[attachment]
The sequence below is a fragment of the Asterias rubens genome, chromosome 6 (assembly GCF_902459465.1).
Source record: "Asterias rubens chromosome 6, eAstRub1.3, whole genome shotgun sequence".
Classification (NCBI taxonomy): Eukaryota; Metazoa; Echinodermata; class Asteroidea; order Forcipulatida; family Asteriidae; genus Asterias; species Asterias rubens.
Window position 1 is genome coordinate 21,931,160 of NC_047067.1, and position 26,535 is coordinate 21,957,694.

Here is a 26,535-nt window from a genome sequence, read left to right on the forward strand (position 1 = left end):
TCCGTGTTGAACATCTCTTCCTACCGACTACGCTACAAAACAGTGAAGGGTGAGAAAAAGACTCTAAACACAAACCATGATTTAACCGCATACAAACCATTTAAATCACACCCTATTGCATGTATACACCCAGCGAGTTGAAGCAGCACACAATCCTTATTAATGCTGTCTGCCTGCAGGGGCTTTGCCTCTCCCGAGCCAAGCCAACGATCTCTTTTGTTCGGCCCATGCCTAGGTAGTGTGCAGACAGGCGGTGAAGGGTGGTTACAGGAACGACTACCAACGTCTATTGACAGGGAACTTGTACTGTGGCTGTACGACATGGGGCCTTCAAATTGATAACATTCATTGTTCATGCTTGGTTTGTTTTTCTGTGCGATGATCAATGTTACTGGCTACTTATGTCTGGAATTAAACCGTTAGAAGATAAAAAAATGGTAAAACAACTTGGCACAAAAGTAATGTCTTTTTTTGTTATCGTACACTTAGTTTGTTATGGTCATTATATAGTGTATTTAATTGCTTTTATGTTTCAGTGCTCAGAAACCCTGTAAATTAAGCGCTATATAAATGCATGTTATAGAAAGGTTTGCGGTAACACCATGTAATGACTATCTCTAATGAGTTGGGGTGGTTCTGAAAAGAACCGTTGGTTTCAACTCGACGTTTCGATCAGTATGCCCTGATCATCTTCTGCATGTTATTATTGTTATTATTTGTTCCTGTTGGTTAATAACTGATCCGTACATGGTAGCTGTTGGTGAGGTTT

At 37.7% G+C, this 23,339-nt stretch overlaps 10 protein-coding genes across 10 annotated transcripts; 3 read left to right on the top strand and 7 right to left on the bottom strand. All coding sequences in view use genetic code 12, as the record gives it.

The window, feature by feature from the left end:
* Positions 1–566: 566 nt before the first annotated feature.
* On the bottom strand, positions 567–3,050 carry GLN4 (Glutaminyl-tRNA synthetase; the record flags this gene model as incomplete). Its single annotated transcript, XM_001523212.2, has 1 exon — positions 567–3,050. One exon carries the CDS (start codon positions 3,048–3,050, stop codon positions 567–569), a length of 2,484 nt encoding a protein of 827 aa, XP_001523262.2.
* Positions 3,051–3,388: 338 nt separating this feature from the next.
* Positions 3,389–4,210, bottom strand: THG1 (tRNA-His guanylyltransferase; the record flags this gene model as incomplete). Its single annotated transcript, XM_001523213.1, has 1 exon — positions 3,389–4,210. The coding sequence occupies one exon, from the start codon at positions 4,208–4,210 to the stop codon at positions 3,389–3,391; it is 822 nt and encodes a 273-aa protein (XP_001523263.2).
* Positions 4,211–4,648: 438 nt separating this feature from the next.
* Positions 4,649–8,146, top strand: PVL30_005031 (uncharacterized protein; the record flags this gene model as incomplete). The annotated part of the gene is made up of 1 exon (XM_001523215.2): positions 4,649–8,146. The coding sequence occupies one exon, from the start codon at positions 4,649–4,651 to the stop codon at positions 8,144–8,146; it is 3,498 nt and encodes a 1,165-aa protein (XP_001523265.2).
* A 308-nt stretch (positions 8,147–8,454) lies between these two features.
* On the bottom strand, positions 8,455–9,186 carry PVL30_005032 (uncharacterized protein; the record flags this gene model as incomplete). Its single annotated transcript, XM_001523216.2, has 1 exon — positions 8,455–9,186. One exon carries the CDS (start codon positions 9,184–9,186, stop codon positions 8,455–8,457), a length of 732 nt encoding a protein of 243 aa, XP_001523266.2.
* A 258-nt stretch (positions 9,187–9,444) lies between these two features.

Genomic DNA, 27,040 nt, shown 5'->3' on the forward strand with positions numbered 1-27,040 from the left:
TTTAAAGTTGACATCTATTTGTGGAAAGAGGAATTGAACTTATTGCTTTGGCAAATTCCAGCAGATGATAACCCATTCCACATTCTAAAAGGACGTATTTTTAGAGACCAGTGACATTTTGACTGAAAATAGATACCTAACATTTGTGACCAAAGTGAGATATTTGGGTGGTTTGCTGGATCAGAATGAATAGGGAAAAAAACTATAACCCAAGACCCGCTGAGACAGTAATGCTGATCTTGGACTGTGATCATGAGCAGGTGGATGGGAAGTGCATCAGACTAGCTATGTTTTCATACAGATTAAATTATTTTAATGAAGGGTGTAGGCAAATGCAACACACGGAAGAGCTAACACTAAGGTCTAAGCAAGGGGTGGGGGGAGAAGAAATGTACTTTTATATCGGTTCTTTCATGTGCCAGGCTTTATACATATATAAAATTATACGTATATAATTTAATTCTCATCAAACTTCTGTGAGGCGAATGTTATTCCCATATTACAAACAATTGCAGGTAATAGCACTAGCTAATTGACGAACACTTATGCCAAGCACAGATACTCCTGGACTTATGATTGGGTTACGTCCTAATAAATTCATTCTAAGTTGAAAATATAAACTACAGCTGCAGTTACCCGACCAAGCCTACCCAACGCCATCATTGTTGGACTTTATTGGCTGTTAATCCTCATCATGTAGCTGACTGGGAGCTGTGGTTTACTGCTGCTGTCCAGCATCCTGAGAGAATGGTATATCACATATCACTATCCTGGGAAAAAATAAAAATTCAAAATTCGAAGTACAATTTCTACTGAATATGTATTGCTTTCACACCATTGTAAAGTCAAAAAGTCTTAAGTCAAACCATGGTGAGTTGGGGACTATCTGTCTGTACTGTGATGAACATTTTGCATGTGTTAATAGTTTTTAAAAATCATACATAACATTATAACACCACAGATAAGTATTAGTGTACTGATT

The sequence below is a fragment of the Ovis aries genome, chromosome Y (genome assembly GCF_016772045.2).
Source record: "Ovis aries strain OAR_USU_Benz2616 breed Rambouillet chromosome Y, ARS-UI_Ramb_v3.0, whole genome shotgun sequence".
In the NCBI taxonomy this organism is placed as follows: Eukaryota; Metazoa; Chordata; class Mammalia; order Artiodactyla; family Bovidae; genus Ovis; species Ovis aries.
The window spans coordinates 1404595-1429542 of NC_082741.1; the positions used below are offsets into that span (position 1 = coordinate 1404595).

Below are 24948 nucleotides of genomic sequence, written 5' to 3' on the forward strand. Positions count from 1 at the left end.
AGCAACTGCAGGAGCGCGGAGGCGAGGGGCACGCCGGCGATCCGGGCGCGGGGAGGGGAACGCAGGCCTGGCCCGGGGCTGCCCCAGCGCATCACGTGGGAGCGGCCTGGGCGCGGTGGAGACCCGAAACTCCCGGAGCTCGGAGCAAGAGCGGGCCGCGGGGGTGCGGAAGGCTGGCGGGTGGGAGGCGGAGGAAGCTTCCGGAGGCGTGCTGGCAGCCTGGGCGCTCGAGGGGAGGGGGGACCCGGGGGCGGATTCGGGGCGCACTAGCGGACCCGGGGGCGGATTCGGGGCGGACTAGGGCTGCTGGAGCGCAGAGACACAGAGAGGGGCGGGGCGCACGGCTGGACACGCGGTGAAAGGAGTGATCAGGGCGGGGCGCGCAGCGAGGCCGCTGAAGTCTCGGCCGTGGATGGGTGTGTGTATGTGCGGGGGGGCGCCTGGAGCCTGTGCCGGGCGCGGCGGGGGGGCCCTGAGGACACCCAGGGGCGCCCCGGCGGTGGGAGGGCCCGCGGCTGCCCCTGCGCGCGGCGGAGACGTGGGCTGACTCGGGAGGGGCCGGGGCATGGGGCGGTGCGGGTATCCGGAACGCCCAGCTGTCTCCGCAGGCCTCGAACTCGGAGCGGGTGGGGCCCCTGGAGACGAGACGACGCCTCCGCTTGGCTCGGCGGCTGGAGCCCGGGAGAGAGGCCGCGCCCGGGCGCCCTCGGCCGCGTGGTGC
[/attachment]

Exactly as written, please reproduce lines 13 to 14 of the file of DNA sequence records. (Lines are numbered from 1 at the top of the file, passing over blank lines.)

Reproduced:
* Positions 4,211–4,648: 438 nt separating this feature from the next.
* Positions 4,649–8,146, top strand: PVL30_005031 (uncharacterized protein; the record flags this gene model as incomplete). The annotated part of the gene is made up of 1 exon (XM_001523215.2): positions 4,649–8,146. The coding sequence occupies one exon, from the start codon at positions 4,649–4,651 to the stop codon at positions 8,144–8,146; it is 3,498 nt and encodes a 1,165-aa protein (XP_001523265.2).